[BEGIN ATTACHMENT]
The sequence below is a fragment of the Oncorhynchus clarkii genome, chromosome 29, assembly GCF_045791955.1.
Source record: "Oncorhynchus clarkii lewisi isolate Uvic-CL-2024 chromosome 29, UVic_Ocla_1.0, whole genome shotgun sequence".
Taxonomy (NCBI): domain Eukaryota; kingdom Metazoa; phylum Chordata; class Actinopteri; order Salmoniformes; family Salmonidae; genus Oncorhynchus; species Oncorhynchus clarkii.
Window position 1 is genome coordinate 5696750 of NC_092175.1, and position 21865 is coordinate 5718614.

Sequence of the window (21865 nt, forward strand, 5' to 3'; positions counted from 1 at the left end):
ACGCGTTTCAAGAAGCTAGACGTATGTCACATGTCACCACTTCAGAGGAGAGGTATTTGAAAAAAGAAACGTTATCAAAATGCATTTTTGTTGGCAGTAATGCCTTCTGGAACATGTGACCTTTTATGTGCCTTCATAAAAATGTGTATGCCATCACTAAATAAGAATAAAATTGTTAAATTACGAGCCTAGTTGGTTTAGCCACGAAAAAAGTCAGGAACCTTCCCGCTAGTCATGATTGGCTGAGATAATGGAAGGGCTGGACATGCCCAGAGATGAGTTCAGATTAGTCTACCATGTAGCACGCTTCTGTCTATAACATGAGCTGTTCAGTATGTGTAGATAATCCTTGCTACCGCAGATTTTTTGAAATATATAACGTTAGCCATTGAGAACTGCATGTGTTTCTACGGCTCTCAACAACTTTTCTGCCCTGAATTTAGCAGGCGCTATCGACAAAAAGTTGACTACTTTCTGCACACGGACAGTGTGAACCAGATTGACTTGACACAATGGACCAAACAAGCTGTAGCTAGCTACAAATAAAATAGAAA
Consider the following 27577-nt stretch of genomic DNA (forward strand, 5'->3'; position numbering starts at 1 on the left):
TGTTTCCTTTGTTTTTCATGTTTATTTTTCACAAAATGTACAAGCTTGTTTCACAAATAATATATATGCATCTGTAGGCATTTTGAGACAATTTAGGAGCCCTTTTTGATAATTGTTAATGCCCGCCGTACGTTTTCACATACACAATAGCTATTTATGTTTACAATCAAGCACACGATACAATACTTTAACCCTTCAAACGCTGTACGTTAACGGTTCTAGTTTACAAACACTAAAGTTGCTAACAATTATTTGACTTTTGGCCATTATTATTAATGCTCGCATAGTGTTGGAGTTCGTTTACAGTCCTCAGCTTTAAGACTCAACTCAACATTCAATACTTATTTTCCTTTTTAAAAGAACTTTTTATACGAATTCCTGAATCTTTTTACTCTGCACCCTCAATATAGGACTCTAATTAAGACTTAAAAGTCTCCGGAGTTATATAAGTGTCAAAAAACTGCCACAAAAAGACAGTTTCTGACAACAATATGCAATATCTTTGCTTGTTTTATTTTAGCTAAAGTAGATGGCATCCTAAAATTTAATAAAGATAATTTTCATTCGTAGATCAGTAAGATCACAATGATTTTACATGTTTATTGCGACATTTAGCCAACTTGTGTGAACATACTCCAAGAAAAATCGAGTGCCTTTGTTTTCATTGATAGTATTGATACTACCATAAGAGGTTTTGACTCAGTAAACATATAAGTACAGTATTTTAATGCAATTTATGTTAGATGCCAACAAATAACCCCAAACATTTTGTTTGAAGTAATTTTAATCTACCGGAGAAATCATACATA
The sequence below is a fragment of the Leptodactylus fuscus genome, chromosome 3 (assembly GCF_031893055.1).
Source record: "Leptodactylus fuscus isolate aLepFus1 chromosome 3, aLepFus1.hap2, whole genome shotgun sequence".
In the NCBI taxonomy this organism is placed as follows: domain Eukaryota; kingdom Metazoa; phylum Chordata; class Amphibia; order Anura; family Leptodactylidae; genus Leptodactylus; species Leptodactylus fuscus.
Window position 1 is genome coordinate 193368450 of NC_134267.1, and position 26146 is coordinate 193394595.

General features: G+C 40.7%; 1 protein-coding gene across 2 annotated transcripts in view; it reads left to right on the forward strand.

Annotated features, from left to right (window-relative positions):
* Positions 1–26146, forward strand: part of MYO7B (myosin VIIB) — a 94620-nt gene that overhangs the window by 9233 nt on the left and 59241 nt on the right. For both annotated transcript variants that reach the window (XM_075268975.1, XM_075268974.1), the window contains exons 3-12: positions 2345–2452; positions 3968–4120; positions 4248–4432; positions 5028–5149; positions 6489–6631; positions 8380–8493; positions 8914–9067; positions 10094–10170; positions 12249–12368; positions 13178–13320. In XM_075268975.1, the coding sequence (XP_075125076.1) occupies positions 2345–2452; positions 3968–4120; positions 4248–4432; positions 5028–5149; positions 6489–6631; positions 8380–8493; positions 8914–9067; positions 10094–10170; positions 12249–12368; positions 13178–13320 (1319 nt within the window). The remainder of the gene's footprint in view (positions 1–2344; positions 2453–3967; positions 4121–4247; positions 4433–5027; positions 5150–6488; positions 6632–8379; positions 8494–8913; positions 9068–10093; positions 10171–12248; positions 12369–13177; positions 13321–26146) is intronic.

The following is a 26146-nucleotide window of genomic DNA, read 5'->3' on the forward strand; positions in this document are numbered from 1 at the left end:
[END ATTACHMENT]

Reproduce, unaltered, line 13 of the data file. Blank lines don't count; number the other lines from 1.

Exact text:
General features: G+C 40.7%; 1 protein-coding gene across 2 annotated transcripts in view; it reads left to right on the forward strand.